Don’t be in pins and needles: Biohazard Sharps Containers

Only a doctor – and maybe a post-hardcore rock band – would look at Biohazard Multipurpose Sharps Containers and say “found a box of sharp objects, what a beautiful thing.” But why wouldn’t a healthcare professional be happy to have a product that can protect them from not only pointy, but also potentially contaminated items? After all Biohazard, like Anthrax, is not just the name of a heavy metal band; the term mainly refers to biological entities that present a threat to the health of living things, especially humans. That is why immediate disposal of used needles into a sharps container is standard medical safety procedure. Other examples of sharps include syringes, lancets, scalpel blades, vacutainer tubes, phlebotomy needles with vacutainer tube holders attached, capillary tubes, IV catheters, and more.


·         Designed for use in restricted access areas.    

·         Nestable containers save space and help reduce shipping costs.    

·         Non-torturous lid design accommodates a variety of sharps sizes.    

·         Horizontal drop maximizes use of container volume.    

·         Containers lock for final disposal and safe transport.    

·         Brackets available to mount containers to wall and free up counter space.


Proper disposal of medical sharps can help healthcare workers reduce the risk of needle stick injuries and exposure to infectious diseases like HIV and hepatitis B and C. Not to say that Biohazard Multipurpose Sharps Containers help prevent environmental disasters such as the New York/New Jersey Syringe Tide of ‘87-‘88.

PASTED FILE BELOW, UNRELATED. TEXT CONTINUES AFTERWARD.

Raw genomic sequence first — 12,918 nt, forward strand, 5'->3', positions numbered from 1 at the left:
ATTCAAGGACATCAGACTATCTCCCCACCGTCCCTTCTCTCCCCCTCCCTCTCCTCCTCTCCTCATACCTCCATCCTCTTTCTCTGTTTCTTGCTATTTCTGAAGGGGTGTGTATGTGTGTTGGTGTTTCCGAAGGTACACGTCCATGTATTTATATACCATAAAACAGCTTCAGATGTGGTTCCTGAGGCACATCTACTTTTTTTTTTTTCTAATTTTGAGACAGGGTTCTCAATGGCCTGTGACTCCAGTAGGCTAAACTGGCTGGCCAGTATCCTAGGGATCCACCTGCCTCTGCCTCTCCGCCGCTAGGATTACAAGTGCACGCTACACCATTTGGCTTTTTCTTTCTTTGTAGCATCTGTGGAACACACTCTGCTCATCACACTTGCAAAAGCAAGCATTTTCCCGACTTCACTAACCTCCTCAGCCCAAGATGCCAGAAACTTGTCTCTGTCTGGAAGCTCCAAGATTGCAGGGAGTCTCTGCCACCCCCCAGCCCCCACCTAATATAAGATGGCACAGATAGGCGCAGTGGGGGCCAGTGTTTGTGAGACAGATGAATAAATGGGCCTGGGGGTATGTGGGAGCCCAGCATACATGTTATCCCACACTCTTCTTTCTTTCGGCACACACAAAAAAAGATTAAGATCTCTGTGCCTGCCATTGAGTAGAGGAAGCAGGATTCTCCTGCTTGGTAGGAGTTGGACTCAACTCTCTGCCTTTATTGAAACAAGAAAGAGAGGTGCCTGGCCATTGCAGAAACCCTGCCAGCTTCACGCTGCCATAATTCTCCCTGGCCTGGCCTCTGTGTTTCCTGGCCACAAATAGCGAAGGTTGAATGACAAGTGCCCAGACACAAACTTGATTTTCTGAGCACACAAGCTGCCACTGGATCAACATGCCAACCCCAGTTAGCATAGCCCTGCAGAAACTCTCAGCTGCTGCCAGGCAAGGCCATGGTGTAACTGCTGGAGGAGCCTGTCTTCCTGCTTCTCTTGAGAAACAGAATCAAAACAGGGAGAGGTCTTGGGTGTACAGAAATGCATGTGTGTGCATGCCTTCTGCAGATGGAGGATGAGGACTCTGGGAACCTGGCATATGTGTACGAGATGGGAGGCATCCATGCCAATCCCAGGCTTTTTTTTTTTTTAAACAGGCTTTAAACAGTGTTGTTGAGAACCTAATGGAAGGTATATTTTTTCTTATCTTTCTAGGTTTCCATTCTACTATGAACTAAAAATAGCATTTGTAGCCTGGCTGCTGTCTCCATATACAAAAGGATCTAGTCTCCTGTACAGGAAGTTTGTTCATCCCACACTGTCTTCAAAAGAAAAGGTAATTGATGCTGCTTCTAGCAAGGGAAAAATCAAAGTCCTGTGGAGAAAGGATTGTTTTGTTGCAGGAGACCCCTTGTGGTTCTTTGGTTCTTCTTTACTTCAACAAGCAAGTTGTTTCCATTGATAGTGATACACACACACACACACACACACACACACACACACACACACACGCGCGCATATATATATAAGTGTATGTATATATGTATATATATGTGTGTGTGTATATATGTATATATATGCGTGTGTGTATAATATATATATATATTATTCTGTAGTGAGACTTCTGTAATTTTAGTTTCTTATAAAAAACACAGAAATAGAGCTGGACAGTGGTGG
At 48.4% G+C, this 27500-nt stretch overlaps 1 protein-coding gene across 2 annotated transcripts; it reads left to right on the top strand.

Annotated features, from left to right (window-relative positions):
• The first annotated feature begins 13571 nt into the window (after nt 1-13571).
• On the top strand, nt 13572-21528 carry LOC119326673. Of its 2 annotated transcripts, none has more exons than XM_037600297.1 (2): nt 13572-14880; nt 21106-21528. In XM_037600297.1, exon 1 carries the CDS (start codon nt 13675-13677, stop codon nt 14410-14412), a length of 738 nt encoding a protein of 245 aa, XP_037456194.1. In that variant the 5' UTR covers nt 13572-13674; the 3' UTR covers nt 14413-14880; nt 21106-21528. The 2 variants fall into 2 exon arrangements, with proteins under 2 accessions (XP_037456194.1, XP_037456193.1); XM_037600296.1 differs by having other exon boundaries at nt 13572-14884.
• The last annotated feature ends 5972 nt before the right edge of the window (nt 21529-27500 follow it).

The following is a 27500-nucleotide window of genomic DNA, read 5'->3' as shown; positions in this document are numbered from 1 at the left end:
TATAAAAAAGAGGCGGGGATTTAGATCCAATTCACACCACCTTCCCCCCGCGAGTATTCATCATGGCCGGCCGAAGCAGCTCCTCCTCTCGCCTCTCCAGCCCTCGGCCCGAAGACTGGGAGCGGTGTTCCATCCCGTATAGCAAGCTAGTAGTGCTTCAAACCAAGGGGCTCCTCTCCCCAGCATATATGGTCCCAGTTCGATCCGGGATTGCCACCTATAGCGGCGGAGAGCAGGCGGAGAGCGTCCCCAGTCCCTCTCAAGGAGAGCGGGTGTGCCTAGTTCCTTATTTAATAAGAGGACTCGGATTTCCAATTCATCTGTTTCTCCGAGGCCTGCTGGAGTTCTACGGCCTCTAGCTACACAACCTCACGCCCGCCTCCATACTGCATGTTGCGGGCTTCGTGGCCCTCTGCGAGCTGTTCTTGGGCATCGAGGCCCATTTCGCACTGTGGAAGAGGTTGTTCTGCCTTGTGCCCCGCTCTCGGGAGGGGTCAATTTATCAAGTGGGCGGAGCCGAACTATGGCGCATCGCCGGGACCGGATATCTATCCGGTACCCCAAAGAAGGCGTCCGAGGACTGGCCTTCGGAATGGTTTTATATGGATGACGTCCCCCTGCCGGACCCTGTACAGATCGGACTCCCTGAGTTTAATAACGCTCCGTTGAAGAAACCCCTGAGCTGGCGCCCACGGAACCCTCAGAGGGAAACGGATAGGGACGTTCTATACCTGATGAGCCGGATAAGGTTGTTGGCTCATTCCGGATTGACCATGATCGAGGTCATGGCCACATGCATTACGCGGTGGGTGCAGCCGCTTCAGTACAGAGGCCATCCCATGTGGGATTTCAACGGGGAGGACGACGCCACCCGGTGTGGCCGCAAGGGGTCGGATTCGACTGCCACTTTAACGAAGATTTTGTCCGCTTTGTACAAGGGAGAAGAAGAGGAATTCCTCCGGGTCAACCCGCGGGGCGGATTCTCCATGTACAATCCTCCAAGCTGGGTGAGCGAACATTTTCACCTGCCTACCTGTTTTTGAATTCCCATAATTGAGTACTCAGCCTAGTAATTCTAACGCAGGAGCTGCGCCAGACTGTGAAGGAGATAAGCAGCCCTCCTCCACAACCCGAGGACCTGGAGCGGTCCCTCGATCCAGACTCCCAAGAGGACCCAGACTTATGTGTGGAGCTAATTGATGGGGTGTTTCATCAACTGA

The biggest drawback of working with sharps – even if disposing of them in a sharps container – is the risk of pricking oneself on a contaminated syringe. In real life, Principal Skinner’s advice to “just keep working, you'll prick yourself with the antidote sooner or later” simply will not do. Fortunately, any healthcare professional can take safety measures to avoid such a sticky situation, as seen below.


The Food and Drug Administration “recommends that used needles and other sharps be immediately placed in FDA-cleared sharps disposal containers. FDA-cleared sharps disposal containers are generally available through pharmacies, medical supply companies, health care providers, and online.” The agency also advises not to attempt to remove, bend, break, or recap needles used by another person – which can result in accidental needle sticks and potentially lead to serious infections – or try to remove the needle without a needle clipper because the needle could fall, fly off, or get lost and injure someone. Finally, the FDA recommends follow local guidelines to dispose of sharps containers when they are ¾ full, since overfilling increases the risk of injury. Such community guidelines include:

·         Drop box or supervised collection sites.

·         Household hazardous waste collection sites.

·         Mail-back programs.

·         Residential special waste pick-up services.

Never ever discard loose needles in the trash, flush them down the toilet, or put them in a recycling bin